An accident is defined as an unfortunate incident that happens unexpectedly and unintentionally, typically resulting in damage or injury. Some might say I accidentally stumbled upon the chance to review Accident, an accident simulator from Duality Games. It seems like a rather macabre thing to base a game on, but could the investigative aspects and opportunity to potentially save lives make it all worthwhile?
Well, not particularly. Accident is a bit like a car crash, and not the kind that you want to have a sneaky look at as you pass by. Nevertheless, let’s attempt to find some redeeming qualities that may create intrigue for you.
Accident sets the stage by placing you in the role of a journalist who works for Auto Mag, where you’re given a project to work on titled ‘Roadside Heroes’. Essentially it focuses on the people that have encountered road traffic accidents (RTAs) throughout the years, those who have helped out at the scene of the incident. Using futuristic VR tech in-game, you’re going to re-enact their good deeds, before figuring out how the accident occurred in the first place. Now, let’s save lives… right after a mandatory tutorial.
The tutorial goes through what you should expect to find during each case, step by step. Everything plays out in a first-person perspective, with interactive options mainly requiring either a single or prolonged button press to initiate an action. A slight drawback is how tricky it can be when it comes down to interacting with anything. There are two reasons: the hit detection windows are a bit small and the cursor is either too tetchy, or stupidly sluggish, depending on your settings.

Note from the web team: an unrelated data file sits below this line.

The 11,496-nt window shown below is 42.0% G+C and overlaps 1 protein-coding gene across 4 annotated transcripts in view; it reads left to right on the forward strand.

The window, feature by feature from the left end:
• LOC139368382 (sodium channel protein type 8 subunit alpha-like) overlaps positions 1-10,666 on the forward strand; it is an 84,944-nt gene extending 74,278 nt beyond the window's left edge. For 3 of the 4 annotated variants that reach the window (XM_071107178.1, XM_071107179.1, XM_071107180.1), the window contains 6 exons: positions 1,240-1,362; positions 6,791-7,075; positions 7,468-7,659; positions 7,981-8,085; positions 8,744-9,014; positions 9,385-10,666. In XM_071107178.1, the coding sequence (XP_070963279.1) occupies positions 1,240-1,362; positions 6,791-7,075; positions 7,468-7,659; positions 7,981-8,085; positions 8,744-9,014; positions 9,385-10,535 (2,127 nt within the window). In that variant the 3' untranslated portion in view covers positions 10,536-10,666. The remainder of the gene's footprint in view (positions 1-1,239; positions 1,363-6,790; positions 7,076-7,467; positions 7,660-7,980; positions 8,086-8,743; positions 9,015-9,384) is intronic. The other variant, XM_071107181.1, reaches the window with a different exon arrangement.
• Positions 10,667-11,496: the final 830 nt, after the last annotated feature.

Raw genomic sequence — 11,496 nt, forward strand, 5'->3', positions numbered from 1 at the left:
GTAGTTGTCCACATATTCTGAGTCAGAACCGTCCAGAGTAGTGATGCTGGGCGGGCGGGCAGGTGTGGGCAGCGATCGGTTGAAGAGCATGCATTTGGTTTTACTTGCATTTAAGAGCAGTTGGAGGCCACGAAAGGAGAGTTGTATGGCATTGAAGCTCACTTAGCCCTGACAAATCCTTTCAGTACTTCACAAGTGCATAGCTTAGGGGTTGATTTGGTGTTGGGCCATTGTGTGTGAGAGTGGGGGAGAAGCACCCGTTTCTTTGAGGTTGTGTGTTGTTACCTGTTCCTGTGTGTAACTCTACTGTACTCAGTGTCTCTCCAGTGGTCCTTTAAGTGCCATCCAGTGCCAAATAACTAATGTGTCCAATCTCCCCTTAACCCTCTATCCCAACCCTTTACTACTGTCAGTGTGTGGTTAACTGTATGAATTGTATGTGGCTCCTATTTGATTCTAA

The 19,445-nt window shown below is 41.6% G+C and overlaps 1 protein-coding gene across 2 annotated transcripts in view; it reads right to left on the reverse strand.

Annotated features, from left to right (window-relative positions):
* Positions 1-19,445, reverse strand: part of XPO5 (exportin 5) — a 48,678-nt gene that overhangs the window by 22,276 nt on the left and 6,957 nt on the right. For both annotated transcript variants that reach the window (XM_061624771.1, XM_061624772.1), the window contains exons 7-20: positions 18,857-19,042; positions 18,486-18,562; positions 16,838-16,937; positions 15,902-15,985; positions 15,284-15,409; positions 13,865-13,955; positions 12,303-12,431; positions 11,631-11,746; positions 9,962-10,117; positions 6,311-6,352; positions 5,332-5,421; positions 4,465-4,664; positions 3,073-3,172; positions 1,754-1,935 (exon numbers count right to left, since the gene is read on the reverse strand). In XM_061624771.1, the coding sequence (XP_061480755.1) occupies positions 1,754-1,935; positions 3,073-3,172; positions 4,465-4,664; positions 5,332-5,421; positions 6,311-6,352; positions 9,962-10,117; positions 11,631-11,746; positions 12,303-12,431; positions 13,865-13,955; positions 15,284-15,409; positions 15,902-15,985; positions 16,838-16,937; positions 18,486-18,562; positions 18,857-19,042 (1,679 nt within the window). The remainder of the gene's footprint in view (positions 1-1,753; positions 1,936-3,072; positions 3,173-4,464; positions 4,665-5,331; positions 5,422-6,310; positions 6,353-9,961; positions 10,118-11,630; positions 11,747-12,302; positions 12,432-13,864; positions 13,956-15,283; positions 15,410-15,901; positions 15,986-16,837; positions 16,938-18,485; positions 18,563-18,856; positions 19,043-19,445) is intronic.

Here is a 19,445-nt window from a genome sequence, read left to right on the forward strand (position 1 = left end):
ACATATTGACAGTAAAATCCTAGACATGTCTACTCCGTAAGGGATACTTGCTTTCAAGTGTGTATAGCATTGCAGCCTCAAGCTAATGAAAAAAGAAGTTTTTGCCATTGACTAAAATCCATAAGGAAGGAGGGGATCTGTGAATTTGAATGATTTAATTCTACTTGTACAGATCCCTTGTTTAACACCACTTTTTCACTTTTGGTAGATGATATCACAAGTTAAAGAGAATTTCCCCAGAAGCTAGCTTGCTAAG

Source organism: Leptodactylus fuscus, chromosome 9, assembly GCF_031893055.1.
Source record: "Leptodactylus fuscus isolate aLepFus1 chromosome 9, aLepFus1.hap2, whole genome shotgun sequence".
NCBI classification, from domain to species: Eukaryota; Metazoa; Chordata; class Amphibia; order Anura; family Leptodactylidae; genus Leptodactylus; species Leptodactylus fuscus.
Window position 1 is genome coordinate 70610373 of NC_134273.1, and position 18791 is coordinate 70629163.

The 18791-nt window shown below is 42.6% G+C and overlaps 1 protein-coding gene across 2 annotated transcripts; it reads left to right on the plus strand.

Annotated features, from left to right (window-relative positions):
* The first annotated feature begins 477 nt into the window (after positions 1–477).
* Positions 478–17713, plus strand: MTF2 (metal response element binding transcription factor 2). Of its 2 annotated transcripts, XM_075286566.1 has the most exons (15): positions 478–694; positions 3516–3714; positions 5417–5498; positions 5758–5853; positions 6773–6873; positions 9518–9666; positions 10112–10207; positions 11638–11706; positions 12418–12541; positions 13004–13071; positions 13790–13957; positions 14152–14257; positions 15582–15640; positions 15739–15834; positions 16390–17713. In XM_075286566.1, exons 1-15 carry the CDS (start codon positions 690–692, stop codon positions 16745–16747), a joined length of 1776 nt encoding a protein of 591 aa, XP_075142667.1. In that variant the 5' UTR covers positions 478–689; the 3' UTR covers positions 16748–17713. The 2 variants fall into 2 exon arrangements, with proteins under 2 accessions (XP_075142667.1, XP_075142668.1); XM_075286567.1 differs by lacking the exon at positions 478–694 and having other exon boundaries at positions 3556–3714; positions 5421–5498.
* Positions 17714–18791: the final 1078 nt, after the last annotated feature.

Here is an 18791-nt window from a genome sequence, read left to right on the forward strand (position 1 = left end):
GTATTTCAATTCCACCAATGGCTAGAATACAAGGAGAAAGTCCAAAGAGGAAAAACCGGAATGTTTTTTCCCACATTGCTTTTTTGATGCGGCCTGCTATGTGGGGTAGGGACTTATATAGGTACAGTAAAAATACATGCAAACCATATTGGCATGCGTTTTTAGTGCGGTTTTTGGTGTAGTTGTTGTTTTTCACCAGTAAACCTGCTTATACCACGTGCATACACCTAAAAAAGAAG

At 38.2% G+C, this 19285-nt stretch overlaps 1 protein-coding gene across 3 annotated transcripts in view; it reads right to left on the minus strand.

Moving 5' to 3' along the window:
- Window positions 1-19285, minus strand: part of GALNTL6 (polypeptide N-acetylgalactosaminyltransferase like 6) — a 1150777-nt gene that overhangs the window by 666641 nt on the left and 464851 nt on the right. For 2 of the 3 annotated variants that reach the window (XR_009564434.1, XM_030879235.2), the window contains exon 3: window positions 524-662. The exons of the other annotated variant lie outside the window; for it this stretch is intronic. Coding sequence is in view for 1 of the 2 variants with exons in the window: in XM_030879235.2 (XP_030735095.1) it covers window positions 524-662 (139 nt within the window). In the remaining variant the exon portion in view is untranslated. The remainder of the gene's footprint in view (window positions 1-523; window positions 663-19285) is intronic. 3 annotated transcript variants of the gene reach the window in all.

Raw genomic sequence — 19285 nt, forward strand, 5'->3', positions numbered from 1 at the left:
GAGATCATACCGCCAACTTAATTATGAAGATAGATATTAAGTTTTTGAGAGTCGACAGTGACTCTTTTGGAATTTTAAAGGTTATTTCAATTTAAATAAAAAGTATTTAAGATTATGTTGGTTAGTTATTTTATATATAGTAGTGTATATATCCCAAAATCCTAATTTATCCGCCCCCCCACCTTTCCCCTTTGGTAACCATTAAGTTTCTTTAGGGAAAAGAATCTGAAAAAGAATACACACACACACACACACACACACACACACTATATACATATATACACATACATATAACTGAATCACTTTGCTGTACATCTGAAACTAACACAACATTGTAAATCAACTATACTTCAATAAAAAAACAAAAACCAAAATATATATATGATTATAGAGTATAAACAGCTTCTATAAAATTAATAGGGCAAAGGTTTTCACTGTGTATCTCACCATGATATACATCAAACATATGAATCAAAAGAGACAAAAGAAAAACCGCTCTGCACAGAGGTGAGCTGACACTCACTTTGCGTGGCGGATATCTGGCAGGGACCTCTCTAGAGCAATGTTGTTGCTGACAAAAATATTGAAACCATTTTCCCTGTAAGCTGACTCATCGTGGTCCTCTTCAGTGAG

Such activities that could arise range from calling emergency services and placing warning triangles in the area, to performing CPR and putting out fires. CPR is perhaps the pinnacle of activities as you’re asked to press the button in a certain rhythm, which is fun to action on crash test dummies. For real situations urgency is paramount though, there’s no time for messing about when people are in dire need of help.
It actually does a great job of explaining how to approach the different aspects of providing aid. The problem is that each of the ten proper cases which follow still include the step by step hand-holding to guide you through everything that must be done. Most of which becomes extremely repetitive as you’re phoning for help, securing the scene and doing first aid until the paramedics arrive. The only real deviations from the usual patterns involve seriously convoluted moments.
One of the most unbelievable instances involves a massive log which prevents access to vehicles involved in a collision; a log which you casually move out of the way like it’s a feather. Another occasion has you scrambling to stop a car falling off a cliff, basically by filling the trunk with rocks without any hesitation. Don’t get me started on finding an alternative to ice for a severed limb. On the face of it, these seem like good ideas to make you think outside the box and adapt to the issue at hand, but in reality I feel they’re just far-fetched and illogical.